If you could talk to your “younger self,” what would you warn yourself about or tell yourself to do differently?

When I was younger, I had expectations that I should be finding the perfect career that required finding the perfect job and the perfect company that I can stay with forever. Obviously, I know now that is not realistic and, frankly, shouldn’t even be desirable. I would tell my younger self not to stress about finding perfect.

Instead, I think about my career as a collection of interesting and valuable experiences that promotes personal growth. Part of that is to be careful about making decisions that may limit future options, so if I don’t have a strong passion for a particular direction, I opt for the path that leads to the most open doors.

What advice do you have for professionals who are responsible for negotiating contracts to buy digital platforms?

The most successful sourcing professionals focus on helping their internal customers meet their strategic objectives. This holds true as well when negotiating for digital platforms. Understand the business need and partner with providers to deliver upon those needs. Oftentimes, procurement and sourcing professionals feel that the only tangible value they have to offer is in terms of price. However, as a customer of procurement in a large global company, I was often willing to give on price if I knew I could have better outcomes. I was often frustrated by our procurement and sourcing teams when they focused on following process at the expense of procurement cycle times. In the age of digital, everything is moving faster, and sourcing processes need to adapt accordingly.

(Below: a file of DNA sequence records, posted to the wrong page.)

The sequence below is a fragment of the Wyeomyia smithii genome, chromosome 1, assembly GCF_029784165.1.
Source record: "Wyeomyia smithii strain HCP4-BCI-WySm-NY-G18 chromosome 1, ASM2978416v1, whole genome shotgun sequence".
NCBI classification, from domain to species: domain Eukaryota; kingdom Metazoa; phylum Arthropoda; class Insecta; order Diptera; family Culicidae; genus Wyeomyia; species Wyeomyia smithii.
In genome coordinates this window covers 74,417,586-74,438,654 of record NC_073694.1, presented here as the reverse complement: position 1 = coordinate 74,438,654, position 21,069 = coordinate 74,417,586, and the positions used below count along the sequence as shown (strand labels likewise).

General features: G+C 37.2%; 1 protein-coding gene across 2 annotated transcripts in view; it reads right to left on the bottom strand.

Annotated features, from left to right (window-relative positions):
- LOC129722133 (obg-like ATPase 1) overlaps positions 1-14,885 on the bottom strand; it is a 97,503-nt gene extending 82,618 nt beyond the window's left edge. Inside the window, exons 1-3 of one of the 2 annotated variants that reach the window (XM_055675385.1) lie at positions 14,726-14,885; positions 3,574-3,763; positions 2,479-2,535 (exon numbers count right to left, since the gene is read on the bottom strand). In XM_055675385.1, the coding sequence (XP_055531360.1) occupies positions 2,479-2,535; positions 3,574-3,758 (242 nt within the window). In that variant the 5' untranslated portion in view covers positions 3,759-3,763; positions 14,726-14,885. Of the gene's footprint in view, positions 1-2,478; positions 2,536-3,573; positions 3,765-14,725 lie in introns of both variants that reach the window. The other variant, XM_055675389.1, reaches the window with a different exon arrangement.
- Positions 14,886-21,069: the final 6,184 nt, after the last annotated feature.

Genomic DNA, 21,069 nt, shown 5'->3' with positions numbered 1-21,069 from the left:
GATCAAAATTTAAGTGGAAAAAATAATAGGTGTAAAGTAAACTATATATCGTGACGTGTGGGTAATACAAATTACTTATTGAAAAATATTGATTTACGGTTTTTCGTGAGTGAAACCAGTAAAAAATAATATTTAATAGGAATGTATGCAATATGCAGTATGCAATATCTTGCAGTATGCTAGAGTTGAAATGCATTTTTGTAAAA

At the Midwestern Regional SIGnature Event in March, Shirley will present on how to buy digital for your enterprise. Regional SIGnature Events are powerful one-day meetings in which buy-side practitioners benchmark with other organizations and network with colleagues facing similar issues. To learn more about attending and see who else is presenting, visit our website.

 
 

 

Stacy Mendoza, Digital Marketing Specialist

Stacy Mendoza is a Digital Marketing Specialist with Sourcing Industry Group (SIG). Stacy began her career in market research as an editor for Hart Research Associates in Washington, D.C. Since moving back to Florida in 2014, she has worked in marketing and public relations, specializing in content creation, media relations and crisis communications. Stacy is a passionate volunteer who donates her time to help nonprofits develop marketing strategies and awareness campaigns. Stacy holds a Bachelor of Arts degree in English from The Florida State University in Tallahassee, Florida. Follow her on Twitter and tweet at @SIG_Stacy.